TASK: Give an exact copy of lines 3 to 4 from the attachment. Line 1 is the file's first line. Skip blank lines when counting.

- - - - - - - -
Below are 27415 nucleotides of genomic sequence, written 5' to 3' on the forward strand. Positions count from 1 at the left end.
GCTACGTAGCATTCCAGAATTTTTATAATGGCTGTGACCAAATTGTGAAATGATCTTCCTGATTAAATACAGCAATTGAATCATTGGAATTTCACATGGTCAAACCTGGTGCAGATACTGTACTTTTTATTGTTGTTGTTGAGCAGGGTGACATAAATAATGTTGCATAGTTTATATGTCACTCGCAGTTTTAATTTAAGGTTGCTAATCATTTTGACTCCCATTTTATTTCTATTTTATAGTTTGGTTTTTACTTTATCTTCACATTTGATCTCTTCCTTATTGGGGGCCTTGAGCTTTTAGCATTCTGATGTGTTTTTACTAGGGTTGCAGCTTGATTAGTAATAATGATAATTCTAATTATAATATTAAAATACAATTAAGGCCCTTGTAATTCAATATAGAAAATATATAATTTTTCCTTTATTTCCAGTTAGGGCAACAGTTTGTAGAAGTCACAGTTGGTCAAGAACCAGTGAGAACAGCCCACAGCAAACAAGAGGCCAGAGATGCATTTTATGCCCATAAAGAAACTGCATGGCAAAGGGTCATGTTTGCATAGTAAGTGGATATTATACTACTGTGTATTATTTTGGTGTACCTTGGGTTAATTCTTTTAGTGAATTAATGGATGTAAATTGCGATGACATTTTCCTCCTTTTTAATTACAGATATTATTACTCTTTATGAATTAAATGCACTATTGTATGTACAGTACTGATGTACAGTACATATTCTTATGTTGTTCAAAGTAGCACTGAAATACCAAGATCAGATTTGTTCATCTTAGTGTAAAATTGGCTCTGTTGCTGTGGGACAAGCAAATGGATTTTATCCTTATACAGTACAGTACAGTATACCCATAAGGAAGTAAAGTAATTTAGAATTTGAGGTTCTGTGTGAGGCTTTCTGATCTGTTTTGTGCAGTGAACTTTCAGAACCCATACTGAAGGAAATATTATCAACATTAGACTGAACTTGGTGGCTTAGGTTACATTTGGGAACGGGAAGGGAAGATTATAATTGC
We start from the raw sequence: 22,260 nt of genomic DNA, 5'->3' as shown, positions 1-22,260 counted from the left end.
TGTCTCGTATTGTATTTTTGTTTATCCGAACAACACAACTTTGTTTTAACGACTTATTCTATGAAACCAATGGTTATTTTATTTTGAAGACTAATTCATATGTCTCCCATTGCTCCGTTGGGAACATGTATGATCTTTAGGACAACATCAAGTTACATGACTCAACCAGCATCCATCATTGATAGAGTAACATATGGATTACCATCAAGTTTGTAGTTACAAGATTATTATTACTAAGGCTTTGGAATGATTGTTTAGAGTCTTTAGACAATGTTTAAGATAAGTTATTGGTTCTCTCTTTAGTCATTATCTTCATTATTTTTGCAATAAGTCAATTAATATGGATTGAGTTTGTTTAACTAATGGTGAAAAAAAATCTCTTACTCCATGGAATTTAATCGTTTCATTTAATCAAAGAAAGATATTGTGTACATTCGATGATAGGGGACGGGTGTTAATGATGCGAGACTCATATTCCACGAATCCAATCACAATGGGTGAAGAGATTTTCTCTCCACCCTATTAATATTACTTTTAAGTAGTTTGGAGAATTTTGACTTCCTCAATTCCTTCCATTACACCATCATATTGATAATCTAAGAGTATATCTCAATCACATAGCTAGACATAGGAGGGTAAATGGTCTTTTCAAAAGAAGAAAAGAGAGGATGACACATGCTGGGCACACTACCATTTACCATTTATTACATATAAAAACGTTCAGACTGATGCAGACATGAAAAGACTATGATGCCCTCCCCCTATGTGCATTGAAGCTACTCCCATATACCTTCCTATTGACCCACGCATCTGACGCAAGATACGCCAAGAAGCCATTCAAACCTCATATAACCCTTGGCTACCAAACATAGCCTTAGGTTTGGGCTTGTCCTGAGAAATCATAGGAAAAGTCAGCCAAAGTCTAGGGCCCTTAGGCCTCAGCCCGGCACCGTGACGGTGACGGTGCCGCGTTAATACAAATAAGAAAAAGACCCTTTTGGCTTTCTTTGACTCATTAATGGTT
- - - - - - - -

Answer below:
We start from the raw sequence: 22,260 nt of genomic DNA, 5'->3' as shown, positions 1-22,260 counted from the left end.
TGTCTCGTATTGTATTTTTGTTTATCCGAACAACACAACTTTGTTTTAACGACTTATTCTATGAAACCAATGGTTATTTTATTTTGAAGACTAATTCATATGTCTCCCATTGCTCCGTTGGGAACATGTATGATCTTTAGGACAACATCAAGTTACATGACTCAACCAGCATCCATCATTGATAGAGTAACATATGGATTACCATCAAGTTTGTAGTTACAAGATTATTATTACTAAGGCTTTGGAATGATTGTTTAGAGTCTTTAGACAATGTTTAAGATAAGTTATTGGTTCTCTCTTTAGTCATTATCTTCATTATTTTTGCAATAAGTCAATTAATATGGATTGAGTTTGTTTAACTAATGGTGAAAAAAAATCTCTTACTCCATGGAATTTAATCGTTTCATTTAATCAAAGAAAGATATTGTGTACATTCGATGATAGGGGACGGGTGTTAATGATGCGAGACTCATATTCCACGAATCCAATCACAATGGGTGAAGAGATTTTCTCTCCACCCTATTAATATTACTTTTAAGTAGTTTGGAGAATTTTGACTTCCTCAATTCCTTCCATTACACCATCATATTGATAATCTAAGAGTATATCTCAATCACATAGCTAGACATAGGAGGGTAAATGGTCTTTTCAAAAGAAGAAAAGAGAGGATGACACATGCTGGGCACACTACCATTTACCATTTATTACATATAAAAACGTTCAGACTGATGCAGACATGAAAAGACTATGATGCCCTCCCCCTATGTGCATTGAAGCTACTCCCATATACCTTCCTATTGACCCACGCATCTGACGCAAGATACGCCAAGAAGCCATTCAAACCTCATATAACCCTTGGCTACCAAACATAGCCTTAGGTTTGGGCTTGTCCTGAGAAATCATAGGAAAAGTCAGCCAAAGTCTAGGGCCCTTAGGCCTCAGCCCGGCACCGTGACGGTGACGGTGCCGCGTTAATACAAATAAGAAAAAGACCCTTTTGGCTTTCTTTGACTCATTAATGGTT